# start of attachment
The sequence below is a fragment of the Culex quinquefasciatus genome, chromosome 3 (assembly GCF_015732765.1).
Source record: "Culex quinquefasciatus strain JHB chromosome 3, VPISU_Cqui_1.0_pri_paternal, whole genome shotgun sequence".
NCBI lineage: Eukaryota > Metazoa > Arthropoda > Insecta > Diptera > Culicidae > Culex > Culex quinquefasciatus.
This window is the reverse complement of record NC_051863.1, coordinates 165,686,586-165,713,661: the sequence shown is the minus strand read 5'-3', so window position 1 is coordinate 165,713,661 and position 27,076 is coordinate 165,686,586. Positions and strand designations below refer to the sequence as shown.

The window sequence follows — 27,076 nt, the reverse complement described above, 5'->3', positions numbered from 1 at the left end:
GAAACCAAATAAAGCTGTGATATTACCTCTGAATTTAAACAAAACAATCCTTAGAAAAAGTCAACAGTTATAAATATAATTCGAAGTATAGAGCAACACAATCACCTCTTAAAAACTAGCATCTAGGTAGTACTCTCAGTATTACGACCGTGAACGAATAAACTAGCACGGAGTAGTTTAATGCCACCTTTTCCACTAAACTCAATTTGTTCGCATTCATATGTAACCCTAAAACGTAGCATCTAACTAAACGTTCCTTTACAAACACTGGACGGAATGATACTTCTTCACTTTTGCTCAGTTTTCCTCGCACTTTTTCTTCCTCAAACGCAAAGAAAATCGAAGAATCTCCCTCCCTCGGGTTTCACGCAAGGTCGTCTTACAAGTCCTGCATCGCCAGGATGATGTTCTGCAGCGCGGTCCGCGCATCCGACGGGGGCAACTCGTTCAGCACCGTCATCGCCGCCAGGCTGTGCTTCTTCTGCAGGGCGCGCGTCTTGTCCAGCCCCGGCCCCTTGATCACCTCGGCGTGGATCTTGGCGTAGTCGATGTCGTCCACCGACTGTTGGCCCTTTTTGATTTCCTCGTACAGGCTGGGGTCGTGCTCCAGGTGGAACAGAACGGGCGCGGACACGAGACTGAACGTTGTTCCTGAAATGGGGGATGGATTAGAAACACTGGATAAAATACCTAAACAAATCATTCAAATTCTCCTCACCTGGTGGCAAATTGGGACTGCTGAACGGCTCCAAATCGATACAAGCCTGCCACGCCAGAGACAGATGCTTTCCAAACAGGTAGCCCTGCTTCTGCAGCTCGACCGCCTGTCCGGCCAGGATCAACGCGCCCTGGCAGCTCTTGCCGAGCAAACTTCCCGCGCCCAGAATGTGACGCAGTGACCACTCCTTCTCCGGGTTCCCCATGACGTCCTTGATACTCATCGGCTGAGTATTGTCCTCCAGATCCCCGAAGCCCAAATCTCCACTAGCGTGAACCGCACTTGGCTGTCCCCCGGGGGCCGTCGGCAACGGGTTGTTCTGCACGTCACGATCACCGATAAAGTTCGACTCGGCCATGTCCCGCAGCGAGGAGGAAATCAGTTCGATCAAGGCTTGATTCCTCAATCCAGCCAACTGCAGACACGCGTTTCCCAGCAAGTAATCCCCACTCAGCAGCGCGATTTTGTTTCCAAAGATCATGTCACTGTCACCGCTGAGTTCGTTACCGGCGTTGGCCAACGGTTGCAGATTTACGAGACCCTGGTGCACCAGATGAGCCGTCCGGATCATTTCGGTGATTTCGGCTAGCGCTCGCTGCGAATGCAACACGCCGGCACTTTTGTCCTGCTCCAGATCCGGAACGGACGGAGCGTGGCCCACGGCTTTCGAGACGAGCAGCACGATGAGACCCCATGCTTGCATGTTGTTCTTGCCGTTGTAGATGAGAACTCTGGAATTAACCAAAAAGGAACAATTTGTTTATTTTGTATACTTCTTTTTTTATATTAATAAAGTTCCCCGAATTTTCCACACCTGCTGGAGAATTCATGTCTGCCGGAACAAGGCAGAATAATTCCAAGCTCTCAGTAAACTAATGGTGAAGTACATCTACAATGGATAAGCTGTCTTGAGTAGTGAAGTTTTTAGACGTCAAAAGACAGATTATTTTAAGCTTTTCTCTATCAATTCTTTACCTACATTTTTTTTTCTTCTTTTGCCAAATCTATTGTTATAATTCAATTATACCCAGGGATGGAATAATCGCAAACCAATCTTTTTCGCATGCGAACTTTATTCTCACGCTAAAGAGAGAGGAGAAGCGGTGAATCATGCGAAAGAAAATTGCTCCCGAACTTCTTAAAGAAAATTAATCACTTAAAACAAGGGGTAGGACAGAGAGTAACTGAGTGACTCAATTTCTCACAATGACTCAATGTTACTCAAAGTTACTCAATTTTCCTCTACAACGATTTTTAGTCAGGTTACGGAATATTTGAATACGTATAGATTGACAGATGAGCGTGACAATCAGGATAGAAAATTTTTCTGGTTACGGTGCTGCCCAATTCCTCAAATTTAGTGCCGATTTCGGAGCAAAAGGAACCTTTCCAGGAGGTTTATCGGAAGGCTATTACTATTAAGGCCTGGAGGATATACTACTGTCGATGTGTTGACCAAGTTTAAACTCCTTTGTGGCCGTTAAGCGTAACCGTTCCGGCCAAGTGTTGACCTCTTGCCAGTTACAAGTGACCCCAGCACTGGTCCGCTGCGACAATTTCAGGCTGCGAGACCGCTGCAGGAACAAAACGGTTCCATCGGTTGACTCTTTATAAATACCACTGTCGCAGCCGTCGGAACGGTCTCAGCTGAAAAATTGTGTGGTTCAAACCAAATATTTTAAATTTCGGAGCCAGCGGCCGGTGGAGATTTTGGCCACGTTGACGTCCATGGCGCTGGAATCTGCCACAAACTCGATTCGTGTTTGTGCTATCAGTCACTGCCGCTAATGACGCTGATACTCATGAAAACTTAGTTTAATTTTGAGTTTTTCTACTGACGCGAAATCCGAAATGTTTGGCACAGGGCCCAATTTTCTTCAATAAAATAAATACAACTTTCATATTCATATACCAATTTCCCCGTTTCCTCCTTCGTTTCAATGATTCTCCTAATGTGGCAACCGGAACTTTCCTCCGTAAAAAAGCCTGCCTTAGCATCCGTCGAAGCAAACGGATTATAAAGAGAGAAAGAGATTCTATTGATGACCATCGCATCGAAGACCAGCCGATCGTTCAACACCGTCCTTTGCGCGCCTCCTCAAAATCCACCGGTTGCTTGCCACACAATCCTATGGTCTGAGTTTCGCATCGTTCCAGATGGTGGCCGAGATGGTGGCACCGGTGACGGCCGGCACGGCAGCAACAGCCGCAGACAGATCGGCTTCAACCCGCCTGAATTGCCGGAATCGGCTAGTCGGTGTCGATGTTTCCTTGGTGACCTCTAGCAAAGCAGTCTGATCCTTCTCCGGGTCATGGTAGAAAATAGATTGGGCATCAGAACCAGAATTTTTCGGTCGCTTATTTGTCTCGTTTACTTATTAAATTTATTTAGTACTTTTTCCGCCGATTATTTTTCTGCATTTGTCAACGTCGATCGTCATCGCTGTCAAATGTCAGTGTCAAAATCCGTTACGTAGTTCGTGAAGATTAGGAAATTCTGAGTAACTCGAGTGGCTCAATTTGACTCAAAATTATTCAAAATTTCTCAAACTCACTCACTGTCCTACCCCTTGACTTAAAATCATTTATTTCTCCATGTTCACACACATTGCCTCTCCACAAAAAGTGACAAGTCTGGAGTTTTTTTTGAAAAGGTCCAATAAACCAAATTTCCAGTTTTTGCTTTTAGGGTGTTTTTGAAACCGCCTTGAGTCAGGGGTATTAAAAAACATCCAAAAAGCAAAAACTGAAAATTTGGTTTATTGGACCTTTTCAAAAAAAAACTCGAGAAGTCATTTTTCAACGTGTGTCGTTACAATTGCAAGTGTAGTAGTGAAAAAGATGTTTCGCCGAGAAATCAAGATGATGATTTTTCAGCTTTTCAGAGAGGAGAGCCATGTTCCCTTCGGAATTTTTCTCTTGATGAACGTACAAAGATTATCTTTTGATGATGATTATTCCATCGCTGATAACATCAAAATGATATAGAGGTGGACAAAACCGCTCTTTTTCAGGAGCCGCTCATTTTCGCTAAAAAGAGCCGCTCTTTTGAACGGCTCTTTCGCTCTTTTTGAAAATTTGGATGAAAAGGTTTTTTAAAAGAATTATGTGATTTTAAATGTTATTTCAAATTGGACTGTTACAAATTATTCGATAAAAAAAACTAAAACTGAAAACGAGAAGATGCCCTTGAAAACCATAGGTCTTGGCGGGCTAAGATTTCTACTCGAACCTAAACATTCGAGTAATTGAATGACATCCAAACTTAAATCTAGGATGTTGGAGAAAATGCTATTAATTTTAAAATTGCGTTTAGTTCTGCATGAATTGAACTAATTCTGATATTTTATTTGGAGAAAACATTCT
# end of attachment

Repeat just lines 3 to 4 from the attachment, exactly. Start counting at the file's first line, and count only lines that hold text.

NCBI lineage: Eukaryota > Metazoa > Arthropoda > Insecta > Diptera > Culicidae > Culex > Culex quinquefasciatus.
This window is the reverse complement of record NC_051863.1, coordinates 165,686,586-165,713,661: the sequence shown is the minus strand read 5'-3', so window position 1 is coordinate 165,713,661 and position 27,076 is coordinate 165,686,586. Positions and strand designations below refer to the sequence as shown.